Ramblings: Malkin’s Points Per Game, Perreault on Top Line (Mar 4)

by Ian Gooding on March 4, 2017
  • Hockey Rambling
  • Ramblings: Malkin’s Points Per Game, Perreault on Top Line (Mar 4)

Malkin’s points per game, Perreault on top line, plus more…

Some fantasy owners refuse to own Evgeni Malkin because of his recent injury history. But when Malkin is healthy, boy are they missing out. Malkin scored two goals and added an assist on Friday, which puts him at 65 points in 56 games. That’s 1.16 points per game, which is only surpassed by Sidney Crosby (1.21 P/GP) and Steven Stamkos (1.18 P/GP over 17 games). If Malkin can stay healthy the rest of the way, he’s a threat to win the Art Ross Trophy. But that’s always a big if, and a big gamble for those fantasy owners who acquire his services.

In his Penguins’ debut, Mark Streit scored the game-winning goal and added an assist in 19:31 of icetime. Here are the Pens’ defensive pairings with countless regulars out of the lineup:

24.72%  EV           HAINSEY,RON – STREIT,MARK


22.14%  EV           COLE,IAN – RUHWEDEL,CHAD

Fun fact: Only one Penguins’ defenseman was on the ice for more than 20 minutes in this game. That was Ron Hainsey, who received 25 minutes in this game. Expect Hainsey and Streit, who have both celebrated their 35th birthday, to play a ton while the Pens’ defense is still undermanned.

But when it comes to power-play time on the blueline, right now it’s Justin Schultz and no one else. Both of Schultz’s points (goal and assist) were on the power play. Streit was the only other defenseman to receive any power-play time, but that was less than a minute compared to Schultz’s three minutes. But it’s not as if Penguins’ second-unit options get much power-play time to begin with. Once Kris Letang returns, that power-play number might drop to zero for Streit.


Nikita Kucherov’s four-game pointless drought in mid-February now seems like a distant memory. The Bolts’ sniper scored again on Friday, giving him goals in five consecutive games and seven goals and 13 points over that stretch. With the Steven Stamkos injury and the other various injuries, this season just shaped up to be one massive missed opportunity for the Bolts. I’m calling it early: The Lightning are back above the playoff bar next season.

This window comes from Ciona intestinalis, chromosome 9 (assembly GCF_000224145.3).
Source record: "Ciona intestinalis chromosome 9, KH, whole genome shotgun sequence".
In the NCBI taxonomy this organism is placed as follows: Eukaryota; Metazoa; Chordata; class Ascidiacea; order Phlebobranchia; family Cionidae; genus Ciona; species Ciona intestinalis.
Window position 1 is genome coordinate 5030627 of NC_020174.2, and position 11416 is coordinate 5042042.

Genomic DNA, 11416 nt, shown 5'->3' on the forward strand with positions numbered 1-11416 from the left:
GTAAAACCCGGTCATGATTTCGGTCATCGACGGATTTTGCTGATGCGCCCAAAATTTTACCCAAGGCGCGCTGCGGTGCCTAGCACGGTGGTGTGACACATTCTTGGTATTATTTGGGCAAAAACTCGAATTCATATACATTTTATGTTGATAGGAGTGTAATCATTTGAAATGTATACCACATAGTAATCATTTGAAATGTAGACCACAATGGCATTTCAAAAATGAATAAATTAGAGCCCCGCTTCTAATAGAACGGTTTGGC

After missing nearly two months, Travis Hamonic returned to the Islanders’ lineup on Friday, recording an assist in 21 minutes of icetime. He shouldn’t be counted on to provide a whole lot of scoring, but he’s worth ownership in deeper leagues that count hits and blocked shots.

After making his NHL debut on Thursday, Joshua Ho-Sang played again on Friday. So far the rookie has not recorded a point, playing on a line with Andrew Ladd and Brock Nelson while being given second-line power-play time. You probably know his situation by now, but I would suggest for fantasy purposes waiting until he shows something in the NHL before pressing the add button. He was recalled on an emergency basis, so he could be back in the AHL in short order anyway.

By the way, I have no issues with him choosing the #66 if he truly admires Mario Lemieux. Ho-Sang is taking heat for the number because of his reputation. It wasn’t a big deal when Gino Odjick wore that number when he first cracked the Canucks’ lineup in the early 1990s. Some of you may be too young to remember, but in the 1980s Brian Lawton chose #98 after he was selected first overall by the North Stars. That raised some eyebrows, mainly because the number was one below the NHL’s biggest star during his prime. Eventually Lawton settled on a lower more traditional hockey number.   


Not good news for Scott Darling owners…

Jeff Glass has been recalled to be Corey Crawford’s backup while Darling is out.


One day, Shane Doan’s #19 will be retired by the Coyotes, more than anything else for his willingness to stay with the franchise through thick and thin. Doan provided Coyotes’ fans with his best game of the season on Friday, scoring a goal and adding two assists with a plus-2 in the Yotes’ 4-2 win over Carolina. Doan had not scored a point in his previous five games, and he has had several other multigame stretches this season without a point. With the three-point game on Friday, Doan is now on pace for 30 points, his lowest total over a full season since his second NHL season and first season in Arizona.


Watch Bill Peters throw Eddie Lack under the bus: